Do you have access to above the ceiling to see if they just plastered over wood beams? The room seems to be just screaming for some chunky wood beams and it is characteristic of the style.


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RE: crown molding replacement

Bill, what a coincidence. I just looked at your page and see you live in Raleigh. My daughter and her husband just moved back here (Florida) from Raleigh. They lived on Blount Street. Anywhere near you?


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RE: crown molding replacement

Bill's right, the crown that is in your photos looks like very recent installation (see corner blocks) most spanish style homes did not have it. Researching old photos of that style of interior will give you the best information. Google Images is your friend, ha ha. It looks like a lovely house ... very spanish ... also check out some photos of Pueblo interiors for inspiration. and resist the modern urge to make everything look like a colonial revival on This Old House.


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RE: crown molding replacement

I think the crown in the pics looks out of place on that style of house. Sort like an attempt to colonial-ize something but using the wrong colonial reference (i.e., Adam-esque/British when the correct reference should be Spanish). And at least in the fireplace room it is very undersized and skimpy for the bold proportions.

Be glad it's on with screws since it can be unscrewed and removed so easily.

Look at historic pix to determine what, if any, crown there might have been. The smooth stucco/plaster walls of the genre don't really form the angles or need the trim that is crown.

Otherwise a very cool house!
HTH
L


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RE: crown molding replacement

monablair - seriously? Blount is maybe 8 blocks from me.


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RE: crown molding replacement

OMG! Small world, isn't it? They lived at 1217 N. Blount St. Wouldn't it be funny if ya'll knew each other? They used to work out at a gym that was next to a Chinese restaurant and one of their favorite restaurants was the 42nd St. Oyster House.

Some friends' names....Reese and Anya. Sound familiar?


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RE: crown molding replacement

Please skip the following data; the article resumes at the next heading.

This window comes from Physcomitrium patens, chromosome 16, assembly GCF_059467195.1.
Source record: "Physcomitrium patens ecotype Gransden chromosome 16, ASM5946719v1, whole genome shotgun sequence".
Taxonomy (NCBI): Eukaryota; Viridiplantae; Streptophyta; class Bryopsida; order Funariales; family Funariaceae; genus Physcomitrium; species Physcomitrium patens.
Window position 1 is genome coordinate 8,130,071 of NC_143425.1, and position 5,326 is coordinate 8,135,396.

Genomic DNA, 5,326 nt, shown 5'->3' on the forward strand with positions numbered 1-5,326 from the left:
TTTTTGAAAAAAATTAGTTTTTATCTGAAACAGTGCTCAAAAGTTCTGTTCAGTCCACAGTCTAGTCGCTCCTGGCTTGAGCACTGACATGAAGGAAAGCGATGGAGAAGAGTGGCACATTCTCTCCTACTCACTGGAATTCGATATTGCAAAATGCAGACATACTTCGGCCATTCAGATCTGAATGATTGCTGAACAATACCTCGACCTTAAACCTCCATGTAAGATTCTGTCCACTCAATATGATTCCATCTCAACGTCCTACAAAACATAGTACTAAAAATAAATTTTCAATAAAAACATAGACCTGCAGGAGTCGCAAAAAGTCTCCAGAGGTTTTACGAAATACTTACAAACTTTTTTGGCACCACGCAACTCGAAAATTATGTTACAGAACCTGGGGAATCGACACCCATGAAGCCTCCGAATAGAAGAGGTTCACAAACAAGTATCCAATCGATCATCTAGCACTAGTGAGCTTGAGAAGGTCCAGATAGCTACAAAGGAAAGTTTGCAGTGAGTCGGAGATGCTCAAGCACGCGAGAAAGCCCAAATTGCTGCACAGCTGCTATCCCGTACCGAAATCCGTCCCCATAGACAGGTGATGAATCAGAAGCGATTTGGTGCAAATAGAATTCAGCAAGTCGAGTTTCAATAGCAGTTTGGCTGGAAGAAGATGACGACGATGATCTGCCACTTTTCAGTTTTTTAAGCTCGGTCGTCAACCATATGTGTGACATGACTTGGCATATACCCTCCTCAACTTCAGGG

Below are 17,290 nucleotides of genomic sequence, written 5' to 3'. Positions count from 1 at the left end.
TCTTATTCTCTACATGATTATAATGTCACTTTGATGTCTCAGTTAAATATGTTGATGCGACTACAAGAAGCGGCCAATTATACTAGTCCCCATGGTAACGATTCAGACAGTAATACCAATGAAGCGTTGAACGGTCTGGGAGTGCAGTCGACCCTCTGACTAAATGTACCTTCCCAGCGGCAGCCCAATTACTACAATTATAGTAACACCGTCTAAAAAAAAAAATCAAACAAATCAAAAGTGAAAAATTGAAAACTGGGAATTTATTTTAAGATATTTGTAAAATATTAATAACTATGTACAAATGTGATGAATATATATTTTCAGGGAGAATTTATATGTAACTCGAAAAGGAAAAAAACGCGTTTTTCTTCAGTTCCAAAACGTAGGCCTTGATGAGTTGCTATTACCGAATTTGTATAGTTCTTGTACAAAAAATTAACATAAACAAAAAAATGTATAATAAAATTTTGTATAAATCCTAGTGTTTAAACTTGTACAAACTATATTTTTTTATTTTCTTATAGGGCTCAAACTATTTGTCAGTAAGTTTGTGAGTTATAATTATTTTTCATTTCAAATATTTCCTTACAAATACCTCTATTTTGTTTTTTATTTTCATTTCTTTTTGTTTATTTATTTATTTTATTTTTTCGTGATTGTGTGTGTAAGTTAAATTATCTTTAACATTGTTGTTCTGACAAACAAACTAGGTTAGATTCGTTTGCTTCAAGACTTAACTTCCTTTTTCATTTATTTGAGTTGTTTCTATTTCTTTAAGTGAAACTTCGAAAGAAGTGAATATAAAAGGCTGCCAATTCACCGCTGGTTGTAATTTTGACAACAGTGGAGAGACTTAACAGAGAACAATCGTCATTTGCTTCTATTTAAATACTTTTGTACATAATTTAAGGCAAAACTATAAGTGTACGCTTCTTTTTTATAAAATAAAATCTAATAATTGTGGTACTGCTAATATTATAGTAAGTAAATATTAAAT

I started looking through Spanish Colonial home pictures. You're right; molding is not usually seen in these homes. This weekend we're going to try to remove what's there and see how much damage there is up at the ceiling.

Thanks for all the advice and suggestions.

Don't stop; we need lots more.


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RE: crown molding replacement

That is a seriously beautiful home. I wondered what it looked like after the other post you had on deco. I agree now after seeing it to really play up the accurate historic features. The windows/french doors are gorgeous...and those wood floors. Can't they take time to research and work on it over a period of months? Sure would be a perfect project and would result in a lovely home for all time. c


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RE: crown molding replacement

Those names don't ring a bell, but I've spent many a happy hour slurping oysters at 42nd st.

As far as the house goes, don't think "Spanish Colonial" as a style and then rigidly apply those rules. Spanish Colonial is more about multiple styles colliding. You've got the earthy and rustic sense of Mission Revival coming in from the west. You've got a mediterranean revival gaining popularity on the southern coast - arches, courtyards etc. You've got a colonial revival spreading from the north and east emphasizing symmetry and classic detailing.

Spanish Colonial is an eclectic mix bringing in elements from multiple sources. So, it isn't that crown molding doesn't belong anywhere in the house. It is most certainly a colonial detail that might have been drawn upon. However, the place probably wouldn't have had white, painted colonial pattern crown in every corner. It certainly won't be forced into places it didn't fit naturally.